MM

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Because Parry wasn't French?.

 

=====================

 

No, because I've actually heard, (believe it or not), music of the period from Italy, Belgium, Germany, Austria, England, Czechoslovakia (as was), Russia (as was)....even Spain and America.

 

I reckon it's the Reger thing.

 

MM

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Apologies if I misunderstood you, MM. I thought you were asking why no one played the piece. I was suggesting (tongue in cheek) a possible reason.

 

====================

 

 

No apologies necessary!

 

I'm just intrigued to know if I am in a minority of one with not ever having heard this Fantasia by Parry. I must have been to 600 recitals or so, and I have bought a huge number of recordings over the years.....never heard the Parry!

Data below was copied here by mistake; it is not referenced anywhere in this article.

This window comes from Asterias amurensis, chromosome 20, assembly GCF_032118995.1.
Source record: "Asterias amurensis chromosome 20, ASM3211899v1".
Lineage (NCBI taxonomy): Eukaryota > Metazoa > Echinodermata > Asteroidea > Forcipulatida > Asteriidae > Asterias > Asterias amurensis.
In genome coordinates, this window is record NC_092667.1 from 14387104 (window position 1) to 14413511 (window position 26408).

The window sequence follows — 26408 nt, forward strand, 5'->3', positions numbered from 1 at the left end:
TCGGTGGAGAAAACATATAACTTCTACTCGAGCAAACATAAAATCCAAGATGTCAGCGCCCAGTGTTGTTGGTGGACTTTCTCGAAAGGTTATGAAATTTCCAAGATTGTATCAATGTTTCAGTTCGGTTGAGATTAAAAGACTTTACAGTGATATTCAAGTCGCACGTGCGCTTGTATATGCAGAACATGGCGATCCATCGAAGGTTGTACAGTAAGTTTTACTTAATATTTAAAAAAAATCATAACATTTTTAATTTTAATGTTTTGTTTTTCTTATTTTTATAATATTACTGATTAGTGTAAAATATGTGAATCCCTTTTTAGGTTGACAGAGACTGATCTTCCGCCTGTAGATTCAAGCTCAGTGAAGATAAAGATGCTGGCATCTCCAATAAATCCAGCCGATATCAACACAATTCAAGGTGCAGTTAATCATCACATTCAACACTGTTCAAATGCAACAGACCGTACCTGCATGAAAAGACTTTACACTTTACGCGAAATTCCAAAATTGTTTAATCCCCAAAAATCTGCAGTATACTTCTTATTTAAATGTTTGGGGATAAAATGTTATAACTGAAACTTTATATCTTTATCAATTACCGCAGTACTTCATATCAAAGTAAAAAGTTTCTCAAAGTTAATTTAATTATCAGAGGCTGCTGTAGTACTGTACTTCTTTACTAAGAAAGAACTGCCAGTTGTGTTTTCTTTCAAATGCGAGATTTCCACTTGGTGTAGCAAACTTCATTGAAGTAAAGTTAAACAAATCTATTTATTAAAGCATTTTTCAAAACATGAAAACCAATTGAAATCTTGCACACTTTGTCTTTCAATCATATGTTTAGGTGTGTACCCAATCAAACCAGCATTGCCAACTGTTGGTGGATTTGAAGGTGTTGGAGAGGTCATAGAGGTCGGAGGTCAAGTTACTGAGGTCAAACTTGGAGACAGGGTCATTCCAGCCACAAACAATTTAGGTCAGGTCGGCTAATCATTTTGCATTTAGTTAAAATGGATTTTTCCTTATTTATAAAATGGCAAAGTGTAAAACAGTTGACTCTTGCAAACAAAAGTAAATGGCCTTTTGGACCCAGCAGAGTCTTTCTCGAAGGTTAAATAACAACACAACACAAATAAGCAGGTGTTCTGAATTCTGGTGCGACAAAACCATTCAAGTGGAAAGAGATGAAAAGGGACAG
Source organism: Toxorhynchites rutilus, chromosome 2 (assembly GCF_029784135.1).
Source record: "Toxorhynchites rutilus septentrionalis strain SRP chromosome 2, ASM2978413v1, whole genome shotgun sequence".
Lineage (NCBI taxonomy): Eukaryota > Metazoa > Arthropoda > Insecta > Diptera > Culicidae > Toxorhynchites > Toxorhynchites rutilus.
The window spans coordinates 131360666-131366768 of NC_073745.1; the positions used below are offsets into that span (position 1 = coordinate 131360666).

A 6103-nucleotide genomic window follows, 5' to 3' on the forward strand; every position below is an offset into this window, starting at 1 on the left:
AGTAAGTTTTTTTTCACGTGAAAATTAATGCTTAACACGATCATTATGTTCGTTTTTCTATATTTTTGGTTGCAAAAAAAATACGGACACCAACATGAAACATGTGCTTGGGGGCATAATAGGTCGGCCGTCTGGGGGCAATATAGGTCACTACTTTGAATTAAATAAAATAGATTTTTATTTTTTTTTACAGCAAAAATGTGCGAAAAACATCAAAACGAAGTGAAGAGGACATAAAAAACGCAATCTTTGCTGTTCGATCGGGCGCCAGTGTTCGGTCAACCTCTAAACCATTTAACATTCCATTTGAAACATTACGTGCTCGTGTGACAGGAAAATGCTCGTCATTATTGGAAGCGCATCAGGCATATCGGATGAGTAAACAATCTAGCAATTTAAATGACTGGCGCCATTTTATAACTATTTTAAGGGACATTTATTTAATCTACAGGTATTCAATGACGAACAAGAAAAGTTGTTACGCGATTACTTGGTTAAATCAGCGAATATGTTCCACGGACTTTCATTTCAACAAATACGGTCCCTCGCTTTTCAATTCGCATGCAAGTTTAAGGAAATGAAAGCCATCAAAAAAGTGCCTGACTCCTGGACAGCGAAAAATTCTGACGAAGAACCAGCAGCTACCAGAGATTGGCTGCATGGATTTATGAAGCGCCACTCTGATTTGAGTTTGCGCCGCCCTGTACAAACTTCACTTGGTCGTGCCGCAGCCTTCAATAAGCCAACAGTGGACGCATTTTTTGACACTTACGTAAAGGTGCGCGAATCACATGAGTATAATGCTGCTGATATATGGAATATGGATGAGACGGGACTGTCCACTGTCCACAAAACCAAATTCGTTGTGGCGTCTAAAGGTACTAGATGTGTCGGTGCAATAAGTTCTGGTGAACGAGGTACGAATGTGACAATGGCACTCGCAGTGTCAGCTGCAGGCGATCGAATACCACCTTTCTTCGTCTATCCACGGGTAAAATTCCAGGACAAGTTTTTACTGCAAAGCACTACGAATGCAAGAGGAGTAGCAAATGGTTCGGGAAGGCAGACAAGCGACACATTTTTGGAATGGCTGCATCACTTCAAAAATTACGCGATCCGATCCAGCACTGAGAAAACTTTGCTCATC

This is not a lightweight or poorly constructed work....so again....why?

 

I would recommend a listen on the BBC i-player to the Sheffield Evensong broadcast while it lasts; the Parry being played as the final voluntary.

 

http://www.bbc.co.uk/iplayer/episode/b01jz401/Choral_Evensong_Sheffield_Cathedral/

 

MM

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I'm just intrigued to know if I am in a minority of one with not ever having heard this Fantasia by Parry. I must have been to 600 recitals or so, and I have bought a huge number of recordings over the years.....never heard the Parry!

MM, it’s even on this one!

And yes, Max might have been able to mistake it for one of his own, at least from somewhere between pint #22 and #25.

 

Best,

Friedrich

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I'd heard that Reger liked his beer, but 25 pints..... :P

 

=====================

 

 

 

:lol: :lol: Excellent!

 

OK....having listened to the Parry again, I think I know the answer to my question.

 

I've just realised how difficult it is......things rushing about everywhere contrapuntally, including the pedals.